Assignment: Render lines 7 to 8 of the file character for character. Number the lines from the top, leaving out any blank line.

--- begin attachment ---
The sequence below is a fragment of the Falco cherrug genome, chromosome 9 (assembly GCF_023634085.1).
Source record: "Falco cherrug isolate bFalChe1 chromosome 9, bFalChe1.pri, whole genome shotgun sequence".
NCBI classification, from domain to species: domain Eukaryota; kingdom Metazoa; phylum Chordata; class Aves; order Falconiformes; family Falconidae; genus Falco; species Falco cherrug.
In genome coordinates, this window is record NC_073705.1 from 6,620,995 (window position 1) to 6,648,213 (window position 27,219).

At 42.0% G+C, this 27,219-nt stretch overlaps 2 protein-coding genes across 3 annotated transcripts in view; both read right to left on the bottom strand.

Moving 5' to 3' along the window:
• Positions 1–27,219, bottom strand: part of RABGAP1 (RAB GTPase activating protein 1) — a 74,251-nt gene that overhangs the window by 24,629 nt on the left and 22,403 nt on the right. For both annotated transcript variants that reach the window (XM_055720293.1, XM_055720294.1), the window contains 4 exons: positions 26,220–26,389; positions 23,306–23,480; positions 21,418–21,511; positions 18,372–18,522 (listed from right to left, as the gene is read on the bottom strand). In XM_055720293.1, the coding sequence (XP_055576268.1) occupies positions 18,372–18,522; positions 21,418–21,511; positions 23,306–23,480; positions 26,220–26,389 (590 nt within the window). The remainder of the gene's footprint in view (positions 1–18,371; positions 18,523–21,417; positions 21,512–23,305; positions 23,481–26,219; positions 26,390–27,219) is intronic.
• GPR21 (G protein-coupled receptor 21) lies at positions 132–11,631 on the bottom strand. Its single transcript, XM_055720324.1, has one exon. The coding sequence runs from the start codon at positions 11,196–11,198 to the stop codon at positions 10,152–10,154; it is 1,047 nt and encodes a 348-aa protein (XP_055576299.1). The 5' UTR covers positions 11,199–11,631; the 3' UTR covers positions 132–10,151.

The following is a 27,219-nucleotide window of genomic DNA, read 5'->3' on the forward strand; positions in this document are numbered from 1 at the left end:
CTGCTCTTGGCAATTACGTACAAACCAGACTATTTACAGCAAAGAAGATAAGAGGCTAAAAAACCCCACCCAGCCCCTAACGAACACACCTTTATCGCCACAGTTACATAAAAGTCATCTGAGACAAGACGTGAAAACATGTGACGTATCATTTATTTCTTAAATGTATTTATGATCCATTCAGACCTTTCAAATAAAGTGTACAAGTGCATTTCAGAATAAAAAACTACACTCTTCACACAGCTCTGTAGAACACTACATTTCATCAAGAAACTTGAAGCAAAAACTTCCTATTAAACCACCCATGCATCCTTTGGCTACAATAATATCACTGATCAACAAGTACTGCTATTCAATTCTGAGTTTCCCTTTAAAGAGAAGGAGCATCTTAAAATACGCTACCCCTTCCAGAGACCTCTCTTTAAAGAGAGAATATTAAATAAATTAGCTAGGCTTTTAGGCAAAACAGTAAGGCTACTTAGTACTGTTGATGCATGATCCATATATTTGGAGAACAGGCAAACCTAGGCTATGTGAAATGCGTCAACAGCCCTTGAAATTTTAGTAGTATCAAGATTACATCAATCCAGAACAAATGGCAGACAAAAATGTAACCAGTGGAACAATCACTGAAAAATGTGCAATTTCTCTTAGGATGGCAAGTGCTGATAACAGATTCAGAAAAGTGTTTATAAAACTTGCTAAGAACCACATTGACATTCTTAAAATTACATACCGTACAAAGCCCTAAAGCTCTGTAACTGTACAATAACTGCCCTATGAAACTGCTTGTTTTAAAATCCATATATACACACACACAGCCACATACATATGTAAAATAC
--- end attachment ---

• Positions 1–27,219, bottom strand: part of RABGAP1 (RAB GTPase activating protein 1) — a 74,251-nt gene that overhangs the window by 24,629 nt on the left and 22,403 nt on the right. For both annotated transcript variants that reach the window (XM_055720293.1, XM_055720294.1), the window contains 4 exons: positions 26,220–26,389; positions 23,306–23,480; positions 21,418–21,511; positions 18,372–18,522 (listed from right to left, as the gene is read on the bottom strand). In XM_055720293.1, the coding sequence (XP_055576268.1) occupies positions 18,372–18,522; positions 21,418–21,511; positions 23,306–23,480; positions 26,220–26,389 (590 nt within the window). The remainder of the gene's footprint in view (positions 1–18,371; positions 18,523–21,417; positions 21,512–23,305; positions 23,481–26,219; positions 26,390–27,219) is intronic.
• GPR21 (G protein-coupled receptor 21) lies at positions 132–11,631 on the bottom strand. Its single transcript, XM_055720324.1, has one exon. The coding sequence runs from the start codon at positions 11,196–11,198 to the stop codon at positions 10,152–10,154; it is 1,047 nt and encodes a 348-aa protein (XP_055576299.1). The 5' UTR covers positions 11,199–11,631; the 3' UTR covers positions 132–10,151.